Aliens of Affectionby Padgett Powell
Aliens of Affection marks new territory for Padgett Powell, picking up where his first collection of stories, Typical, left off. Although his characters continue to revolt against the received instructions of modern American livingrefusing to be dunked in what Saul Bellow has called the "marinade of correctness"their concerns are less for indepence than
Aliens of Affection marks new territory for Padgett Powell, picking up where his first collection of stories, Typical, left off. Although his characters continue to revolt against the received instructions of modern American livingrefusing to be dunked in what Saul Bellow has called the "marinade of correctness"their concerns are less for indepence than for the maintenance of sanity itself. In this sometimes surrealistic terrain, "affection was that which, and the only thing on earth which, you should be eternally thankful for." Emotional estrangement seems both inevitable and worth fighting against to the middle-aged heroine of O. Henry Award-winner "Trick or Treat;" to the unmistakably American roofer of "Wayne" (who was introduced in Typical); to the deserted husband, father, and non-vet of "Dump;" and to the fantastic heroes in three stories grouped as "All Along the Watchtower." The nine stories collected here are hilarious, wrenching, pessimistic, buoyant, low-down, high-strung, and impeccably written.
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On her way to the grocery store, to which she could walk, in celebration of which she often wore lizard-skin cowboy boots and other dress excessive for a daily trip to buy food for a family, Mrs. Hollingsworth recited, "It loves me, it loves me not. I love it, I love it not--" until she was interrupted by a child behind a picket fence next to the sidewalk.
"What are you talking about, lady?" This came equably from a round freckled face just above the sharpened pickets, all of which suggested briefly an uncarved, unlit pumpkin speaking to her.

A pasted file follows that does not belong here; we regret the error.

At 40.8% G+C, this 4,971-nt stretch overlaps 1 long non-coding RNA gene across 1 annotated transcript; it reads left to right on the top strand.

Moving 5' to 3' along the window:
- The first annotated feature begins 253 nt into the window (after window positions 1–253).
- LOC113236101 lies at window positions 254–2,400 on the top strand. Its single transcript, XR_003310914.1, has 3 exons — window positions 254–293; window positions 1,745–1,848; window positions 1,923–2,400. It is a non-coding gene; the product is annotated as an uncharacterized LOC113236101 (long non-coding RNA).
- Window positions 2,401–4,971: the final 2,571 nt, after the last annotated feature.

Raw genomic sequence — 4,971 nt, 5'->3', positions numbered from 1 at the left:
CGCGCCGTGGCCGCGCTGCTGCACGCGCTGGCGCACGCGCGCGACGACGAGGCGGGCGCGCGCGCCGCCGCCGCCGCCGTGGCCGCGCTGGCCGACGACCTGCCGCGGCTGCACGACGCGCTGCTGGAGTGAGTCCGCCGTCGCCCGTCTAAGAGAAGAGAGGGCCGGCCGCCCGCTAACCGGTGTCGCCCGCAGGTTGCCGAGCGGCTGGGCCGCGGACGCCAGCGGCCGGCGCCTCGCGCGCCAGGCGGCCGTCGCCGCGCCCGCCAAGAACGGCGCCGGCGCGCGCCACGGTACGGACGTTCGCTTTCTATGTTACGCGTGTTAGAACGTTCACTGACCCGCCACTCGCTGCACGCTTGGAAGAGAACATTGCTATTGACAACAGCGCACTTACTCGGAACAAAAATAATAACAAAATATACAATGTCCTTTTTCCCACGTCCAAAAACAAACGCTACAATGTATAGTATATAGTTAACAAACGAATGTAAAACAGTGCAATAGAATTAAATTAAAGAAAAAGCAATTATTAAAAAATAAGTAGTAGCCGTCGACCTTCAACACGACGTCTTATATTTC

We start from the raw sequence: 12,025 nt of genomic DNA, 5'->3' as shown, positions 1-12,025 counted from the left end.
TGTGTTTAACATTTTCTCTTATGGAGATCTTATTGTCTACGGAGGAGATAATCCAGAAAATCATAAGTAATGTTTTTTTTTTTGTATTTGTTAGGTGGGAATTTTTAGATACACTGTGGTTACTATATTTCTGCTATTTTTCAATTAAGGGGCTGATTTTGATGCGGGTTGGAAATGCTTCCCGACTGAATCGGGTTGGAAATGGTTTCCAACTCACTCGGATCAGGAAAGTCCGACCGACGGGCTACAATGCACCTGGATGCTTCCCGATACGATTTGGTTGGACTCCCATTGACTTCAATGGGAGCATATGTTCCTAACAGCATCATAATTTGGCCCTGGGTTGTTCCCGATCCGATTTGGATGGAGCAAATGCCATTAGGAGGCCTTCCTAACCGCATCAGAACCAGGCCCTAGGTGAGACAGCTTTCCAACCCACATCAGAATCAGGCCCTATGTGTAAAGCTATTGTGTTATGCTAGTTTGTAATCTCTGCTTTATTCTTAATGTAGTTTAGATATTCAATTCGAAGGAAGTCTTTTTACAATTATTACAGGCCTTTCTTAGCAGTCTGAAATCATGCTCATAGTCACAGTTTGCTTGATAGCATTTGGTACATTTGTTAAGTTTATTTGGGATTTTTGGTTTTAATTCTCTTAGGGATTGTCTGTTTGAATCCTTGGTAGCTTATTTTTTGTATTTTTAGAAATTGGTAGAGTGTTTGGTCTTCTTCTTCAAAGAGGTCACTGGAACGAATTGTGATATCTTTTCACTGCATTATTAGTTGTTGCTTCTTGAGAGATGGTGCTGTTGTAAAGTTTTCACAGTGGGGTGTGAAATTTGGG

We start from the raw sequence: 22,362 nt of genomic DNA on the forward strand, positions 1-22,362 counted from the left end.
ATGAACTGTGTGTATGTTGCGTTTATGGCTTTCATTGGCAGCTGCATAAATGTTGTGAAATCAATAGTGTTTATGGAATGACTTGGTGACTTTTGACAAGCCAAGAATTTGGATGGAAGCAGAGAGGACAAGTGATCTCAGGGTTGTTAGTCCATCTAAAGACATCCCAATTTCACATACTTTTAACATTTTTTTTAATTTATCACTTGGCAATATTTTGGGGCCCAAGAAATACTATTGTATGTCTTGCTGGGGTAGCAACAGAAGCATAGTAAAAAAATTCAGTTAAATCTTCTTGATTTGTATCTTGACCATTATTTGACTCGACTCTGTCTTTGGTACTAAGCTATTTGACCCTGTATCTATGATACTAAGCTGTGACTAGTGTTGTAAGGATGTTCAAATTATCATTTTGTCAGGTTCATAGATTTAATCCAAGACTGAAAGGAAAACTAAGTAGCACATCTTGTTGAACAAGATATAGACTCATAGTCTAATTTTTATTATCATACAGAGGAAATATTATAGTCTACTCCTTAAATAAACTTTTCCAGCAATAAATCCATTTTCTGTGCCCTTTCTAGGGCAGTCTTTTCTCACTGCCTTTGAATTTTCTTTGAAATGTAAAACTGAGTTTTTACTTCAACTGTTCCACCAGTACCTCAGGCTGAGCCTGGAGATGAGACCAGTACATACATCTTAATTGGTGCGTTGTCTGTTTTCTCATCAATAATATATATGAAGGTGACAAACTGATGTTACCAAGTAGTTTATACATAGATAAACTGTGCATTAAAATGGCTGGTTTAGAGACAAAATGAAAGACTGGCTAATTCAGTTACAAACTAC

"The South," Mrs. Hollingsworth said to the pumpkin face, which she presumed, not altogether comfortably, a portrait of innocence. The child was in fact a portrait of insolence and had wanted to say not "What are you talking about, lady?" but "Hey, lady, how about some pussy?" He had watched her for weeks walk in costumes to and from the store and he had prodigious twelve-year-old need.
"The South?" he asked. "What's that?"
"This," Mrs. Hollingsworth said, indicating with her arm the trees and air and houses and suspiring history and ennui and corruption and meanness and game violators and bottomland and chivalric humanism and people who are smart about money and people who don't have a clue and heroism and stray pets around them.
"Have you lost your mind?" the boy asked.
Mrs. Hollingsworth, to whom the proposition was tenable, said, "Grow up," and walked on.
The child was left there in a rage of early tumescence, kicking himself for insulting the object of his waking and sleeping lusts. The back of his T-shirt, which Mrs. Hollingsworth had not seen, said JUST BLOW ME, ostensibly in promotion of a brand of bubble gum. He had had the wit not to let his parents see the shirt and knew, almost, what it meant. He had the mouth and the where right but was taking the BLOW literally. He had intended asking Mrs. Hollingsworth how about some pussy and then turning his back to her. It would have worked, he was sure.
The child had no way of knowing that it would probably have worked. Mrs. Hollingsworth had three children, one older than her suitor, and had been happily married for fifteen years, and was a good mother and wife, and was enraged about it. She had said recently to a business associate of her husband, who had been out of town and had appointed her the associate's entertainment in his stead, which associate had begun kissing the back of her neck in the car outside the restaurant she'd taken them to, "Hey, for all you know, I might be the town tramp." What the business associate thought of her and her proclivities, if anything, is not known; he kept kissing her neck, which she proffered more of, and angled her head to make taut and handsome.
What Mrs. Hollingsworth thought was: I could be the town tramp. The business associate was, in fact, not the first relief she had had from the happy marriage, but she had not entertained the notion of going wholesale. She would have entertained the notion of this little smart-ass pumpkin head, un Lolito. It was hysterical, she was hysterical, it was perfect. But the pumpkin head had not shown his cards.
The next time Mrs. Hollingsworth saw the child he was standing on her front stoop with a new-looking Lawn-Boy mower behind him the color of a katydid. Through the peephole's fish-eye lens the boy looked obscenely older, his freckles the size of rain splats on concrete, and the mower was giving off shafts of a soft green light that was spectral.
She opened the door and said, neutrally, "Yes?" and looked from the boy to the mower and back to the boy and then up and down the boy.
"What?" he said. "My shorts?" He looked down at his shorts, which were cutoffs with ridiculously lacerated hems. In fact, she saw then, they had been sliced up from the cut edge about two inches on about one-inch centers, giving them a kind of surrey-roof frill. His skinny legs hung out of this frilliness like strings themselves. Mrs. Hollingsworth laughed and said, "No, not your shorts."
"What are you laughing at?"
"I'm not laughing."
"You were too."
Mrs. Hollingsworth laughed again.